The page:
Participants discussed a variety of topics (eg, work/study–life balance, treatment adherence, stress reduction, time management, establishing priorities, and improvement of eating or exercise habits). Similar themes have been documented in several studies, indicating that issues related to time management, treatment burden, and adherence are critical challenges for adults with CF.8–10 This also converged with our data on self-reported adherence. Poor adherence was reported by 50%–76% of study participants and this topic was frequently addressed in the coaching sessions. We did not find an association between our intervention and rates of adherence, but the study was not powered to evaluate the efficacy of the intervention.
Stress reduction was also an important topic and this often involved establishing priorities, achieving a better work–life balance, and managing time more effectively. A recent study among young adults with CF found that 52% of their study population felt that CF had a negative impact on education, employment, and other life situations, and the authors state that there is a need for additional support in these issues.38 The individual’s response to stress can increase vulnerability to depression especially if persistent stress is not resolved through emotion or problem-solved coping or adaption.39 It would have been an advantage for our study if we had also included measuring tools to evaluate perceived stress and coping strategies.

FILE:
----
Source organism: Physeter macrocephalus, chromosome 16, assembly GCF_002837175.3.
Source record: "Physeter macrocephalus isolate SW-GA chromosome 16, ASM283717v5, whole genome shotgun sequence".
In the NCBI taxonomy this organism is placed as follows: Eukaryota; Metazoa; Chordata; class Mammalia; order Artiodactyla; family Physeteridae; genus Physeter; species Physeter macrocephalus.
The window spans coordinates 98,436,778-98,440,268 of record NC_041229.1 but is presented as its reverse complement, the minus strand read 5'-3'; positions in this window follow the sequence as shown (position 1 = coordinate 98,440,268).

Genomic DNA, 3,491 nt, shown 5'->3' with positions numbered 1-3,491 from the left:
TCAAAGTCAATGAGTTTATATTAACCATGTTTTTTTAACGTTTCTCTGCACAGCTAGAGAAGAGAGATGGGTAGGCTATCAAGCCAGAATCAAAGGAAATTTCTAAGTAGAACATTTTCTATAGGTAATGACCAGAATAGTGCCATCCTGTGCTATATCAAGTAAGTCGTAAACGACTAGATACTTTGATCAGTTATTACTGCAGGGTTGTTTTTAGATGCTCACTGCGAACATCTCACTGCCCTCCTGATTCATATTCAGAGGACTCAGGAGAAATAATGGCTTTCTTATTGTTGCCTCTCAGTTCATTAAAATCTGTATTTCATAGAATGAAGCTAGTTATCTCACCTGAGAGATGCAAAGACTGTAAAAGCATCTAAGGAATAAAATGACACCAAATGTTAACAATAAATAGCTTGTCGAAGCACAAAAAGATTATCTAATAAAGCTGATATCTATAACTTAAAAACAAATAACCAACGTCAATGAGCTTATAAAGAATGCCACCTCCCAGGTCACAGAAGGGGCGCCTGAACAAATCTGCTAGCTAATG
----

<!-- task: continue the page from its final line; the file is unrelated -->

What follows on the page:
The interval between coaching sessions and total length of the coaching program was prolonged due to frequent cancellations. There are no clear recommendations on how frequently coaching sessions should be scheduled, but one of the basic principles of coaching is that the coachees commit themselves to an action plan, with coaching sessions facilitating accountability for these plans.19 The risk of relapse during these stages of change may increase if the gap between coaching sessions is too wide.